Youth Futures International will partner with Boston nonprofit The Base to create “Building Bridges through Baseball,” an international program that will send a baseball team to Cuba this summer with the hope of fostering leadership and diplomacy.
Youth Futures International announced the joint partnership Tuesday, and the inaugural Building Bridges through Baseball will begin Aug. 20, when youngsters will spend 10 days in Cuba completing a variety of leadership and baseball activities. YFI founder and executive director David Butler hopes to create a lasting partnership between the two nonprofits.
“The future is about having long-term relationships,” said Butler. “Long-term is always the goal because of the impact we know can make [rather] than just doing a one-time program.
“I feel real synergy with Robert Lewis Jr. [president of The Base] as we hope we can partner more throughout the year in volunteering in different levels.”
The joint partnership was spearheaded by former Red Sox and Phillies relief pitcher Wayne Gomes, who was coached by Butler in 1982 when he was a military dependent on an Air Force base in Germany. Gomes and Butler reunited last summer with the goal of creating an international baseball program.
“Putting two organizations that are so like-minded can only benefit the kids in masses,’’ said Gomes. “Both programs have grown and I have no doubt they will continue to grow together and the effect will be changing lives in the community.”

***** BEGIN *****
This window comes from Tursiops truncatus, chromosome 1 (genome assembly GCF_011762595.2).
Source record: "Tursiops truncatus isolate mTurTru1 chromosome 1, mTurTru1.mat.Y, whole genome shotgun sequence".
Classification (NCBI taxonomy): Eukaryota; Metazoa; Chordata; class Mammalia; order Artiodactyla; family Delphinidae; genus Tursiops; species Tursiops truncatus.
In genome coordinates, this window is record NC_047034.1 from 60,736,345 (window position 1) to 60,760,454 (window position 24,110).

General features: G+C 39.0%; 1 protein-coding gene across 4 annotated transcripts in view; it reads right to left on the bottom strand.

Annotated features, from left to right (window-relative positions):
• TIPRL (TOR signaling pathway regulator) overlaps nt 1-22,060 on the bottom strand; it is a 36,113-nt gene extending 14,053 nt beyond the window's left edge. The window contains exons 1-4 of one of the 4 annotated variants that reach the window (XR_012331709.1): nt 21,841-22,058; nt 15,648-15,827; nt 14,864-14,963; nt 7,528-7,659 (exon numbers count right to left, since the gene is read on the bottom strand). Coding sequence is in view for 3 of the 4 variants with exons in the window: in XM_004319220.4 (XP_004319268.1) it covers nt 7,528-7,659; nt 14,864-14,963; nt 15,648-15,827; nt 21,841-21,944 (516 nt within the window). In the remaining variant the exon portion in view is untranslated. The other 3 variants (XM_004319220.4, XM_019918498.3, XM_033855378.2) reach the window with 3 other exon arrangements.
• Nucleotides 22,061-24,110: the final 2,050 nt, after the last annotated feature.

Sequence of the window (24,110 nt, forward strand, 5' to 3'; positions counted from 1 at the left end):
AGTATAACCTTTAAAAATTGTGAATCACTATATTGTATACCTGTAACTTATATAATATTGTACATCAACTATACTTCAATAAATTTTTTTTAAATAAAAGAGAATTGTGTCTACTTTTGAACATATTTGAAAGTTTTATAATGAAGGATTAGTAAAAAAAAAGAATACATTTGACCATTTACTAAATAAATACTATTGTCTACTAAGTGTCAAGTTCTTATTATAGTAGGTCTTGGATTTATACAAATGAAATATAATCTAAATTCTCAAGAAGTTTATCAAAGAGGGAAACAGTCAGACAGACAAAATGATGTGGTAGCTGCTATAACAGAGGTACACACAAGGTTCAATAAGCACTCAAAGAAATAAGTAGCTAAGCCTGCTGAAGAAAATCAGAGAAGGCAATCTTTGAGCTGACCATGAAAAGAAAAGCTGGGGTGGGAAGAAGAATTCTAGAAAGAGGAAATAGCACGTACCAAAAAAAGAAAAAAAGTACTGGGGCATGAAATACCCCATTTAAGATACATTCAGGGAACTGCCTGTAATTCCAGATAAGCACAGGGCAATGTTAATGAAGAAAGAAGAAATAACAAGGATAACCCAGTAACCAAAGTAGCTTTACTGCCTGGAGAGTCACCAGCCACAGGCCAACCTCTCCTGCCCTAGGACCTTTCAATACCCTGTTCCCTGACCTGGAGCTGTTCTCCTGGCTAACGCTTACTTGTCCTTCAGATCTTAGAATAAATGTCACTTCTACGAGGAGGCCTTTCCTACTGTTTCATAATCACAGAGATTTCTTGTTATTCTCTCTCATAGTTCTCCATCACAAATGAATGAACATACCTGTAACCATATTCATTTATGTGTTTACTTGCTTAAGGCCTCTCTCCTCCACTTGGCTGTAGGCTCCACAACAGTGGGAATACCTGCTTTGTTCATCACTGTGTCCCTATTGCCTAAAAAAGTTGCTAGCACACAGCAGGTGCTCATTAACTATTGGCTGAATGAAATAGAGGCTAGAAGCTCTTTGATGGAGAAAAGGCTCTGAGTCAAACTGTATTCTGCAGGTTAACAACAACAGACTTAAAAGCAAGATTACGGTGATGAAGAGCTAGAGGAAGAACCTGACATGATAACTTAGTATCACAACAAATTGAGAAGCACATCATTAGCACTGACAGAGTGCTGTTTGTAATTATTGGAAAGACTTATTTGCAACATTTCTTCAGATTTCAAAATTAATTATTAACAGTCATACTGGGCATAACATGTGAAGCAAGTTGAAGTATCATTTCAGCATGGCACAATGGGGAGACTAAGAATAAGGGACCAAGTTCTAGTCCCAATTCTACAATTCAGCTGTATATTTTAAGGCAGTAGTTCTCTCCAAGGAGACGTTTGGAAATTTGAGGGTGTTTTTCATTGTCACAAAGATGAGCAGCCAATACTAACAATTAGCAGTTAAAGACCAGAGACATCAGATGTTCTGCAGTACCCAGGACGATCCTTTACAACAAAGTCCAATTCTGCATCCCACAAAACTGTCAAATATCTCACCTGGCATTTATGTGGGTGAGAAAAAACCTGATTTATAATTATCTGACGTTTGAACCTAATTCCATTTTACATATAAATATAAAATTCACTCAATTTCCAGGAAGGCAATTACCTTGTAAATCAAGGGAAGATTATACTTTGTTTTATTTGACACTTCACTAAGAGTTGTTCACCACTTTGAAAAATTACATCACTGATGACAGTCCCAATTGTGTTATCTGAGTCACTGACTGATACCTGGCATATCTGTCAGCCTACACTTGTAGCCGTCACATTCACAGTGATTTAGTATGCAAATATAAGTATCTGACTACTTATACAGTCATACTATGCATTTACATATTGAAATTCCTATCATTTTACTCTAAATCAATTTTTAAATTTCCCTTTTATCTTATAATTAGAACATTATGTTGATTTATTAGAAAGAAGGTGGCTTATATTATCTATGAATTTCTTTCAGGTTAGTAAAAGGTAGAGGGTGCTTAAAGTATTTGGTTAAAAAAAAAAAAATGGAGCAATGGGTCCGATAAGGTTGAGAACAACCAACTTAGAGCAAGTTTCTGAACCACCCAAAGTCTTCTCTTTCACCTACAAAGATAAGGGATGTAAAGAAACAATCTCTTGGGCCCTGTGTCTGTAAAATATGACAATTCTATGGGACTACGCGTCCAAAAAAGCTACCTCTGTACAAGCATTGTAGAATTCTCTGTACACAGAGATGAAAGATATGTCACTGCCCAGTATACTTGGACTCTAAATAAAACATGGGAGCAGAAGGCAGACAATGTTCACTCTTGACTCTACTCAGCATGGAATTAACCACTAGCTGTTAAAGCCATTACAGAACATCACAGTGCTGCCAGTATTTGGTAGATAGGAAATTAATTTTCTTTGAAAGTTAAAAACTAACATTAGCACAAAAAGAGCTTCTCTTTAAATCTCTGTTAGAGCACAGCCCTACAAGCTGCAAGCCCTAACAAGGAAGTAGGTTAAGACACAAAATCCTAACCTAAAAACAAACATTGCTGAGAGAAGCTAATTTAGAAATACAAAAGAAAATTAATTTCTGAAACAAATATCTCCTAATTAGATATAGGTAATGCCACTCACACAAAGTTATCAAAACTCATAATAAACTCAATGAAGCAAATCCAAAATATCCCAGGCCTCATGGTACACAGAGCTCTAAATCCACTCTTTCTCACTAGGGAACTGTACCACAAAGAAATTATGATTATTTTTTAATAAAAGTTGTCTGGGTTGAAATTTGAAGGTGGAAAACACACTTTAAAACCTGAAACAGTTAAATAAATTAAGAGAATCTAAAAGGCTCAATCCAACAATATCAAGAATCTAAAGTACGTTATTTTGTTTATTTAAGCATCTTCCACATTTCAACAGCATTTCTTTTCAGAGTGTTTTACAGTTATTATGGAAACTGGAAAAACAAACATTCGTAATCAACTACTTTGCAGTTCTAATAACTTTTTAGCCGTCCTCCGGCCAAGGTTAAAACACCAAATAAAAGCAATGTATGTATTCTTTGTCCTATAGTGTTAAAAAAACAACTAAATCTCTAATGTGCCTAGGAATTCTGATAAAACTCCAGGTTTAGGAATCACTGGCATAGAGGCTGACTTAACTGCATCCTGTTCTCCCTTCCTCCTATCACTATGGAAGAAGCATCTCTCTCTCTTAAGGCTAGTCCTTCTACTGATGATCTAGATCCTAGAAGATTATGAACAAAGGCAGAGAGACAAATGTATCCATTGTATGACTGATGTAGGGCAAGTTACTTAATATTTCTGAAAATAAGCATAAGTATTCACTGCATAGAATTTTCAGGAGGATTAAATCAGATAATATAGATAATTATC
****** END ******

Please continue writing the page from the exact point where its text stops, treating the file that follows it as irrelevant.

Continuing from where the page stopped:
Gomes is one of seven former major leaguers who will be coaching with the organizations this summer.
“The major league baseball players provide not only experience from [a] baseball standpoint and instruction they can’t get anywhere else, but they also provide the opportunity to share life lessons,” said Gomes. I [wanted] our coaching staff to be diverse, familiar with working with kids, and having the ability to teach the game like I know it can be taught.”
YFI has created partnerships with England and Ghana, but the partnership with Cuba poses some difficulty because of the United States’ less-than-cordial relationship with the island nation over the years.
“Through sports, our program hopes to generate a positive response with our youth coming together with youth from other nations, whether we’ve had great relations with other countries or not,” said Butler. “Students want to be a part of making a difference positively, and we have safe conduits like baseball and soccer that help create a ripple effect.
“We want them to know they can make a difference now versus just waiting for the problem to be solved.
“Each and every youth, no matter where they come from, can bring relevance, credibility, and value to our global story.”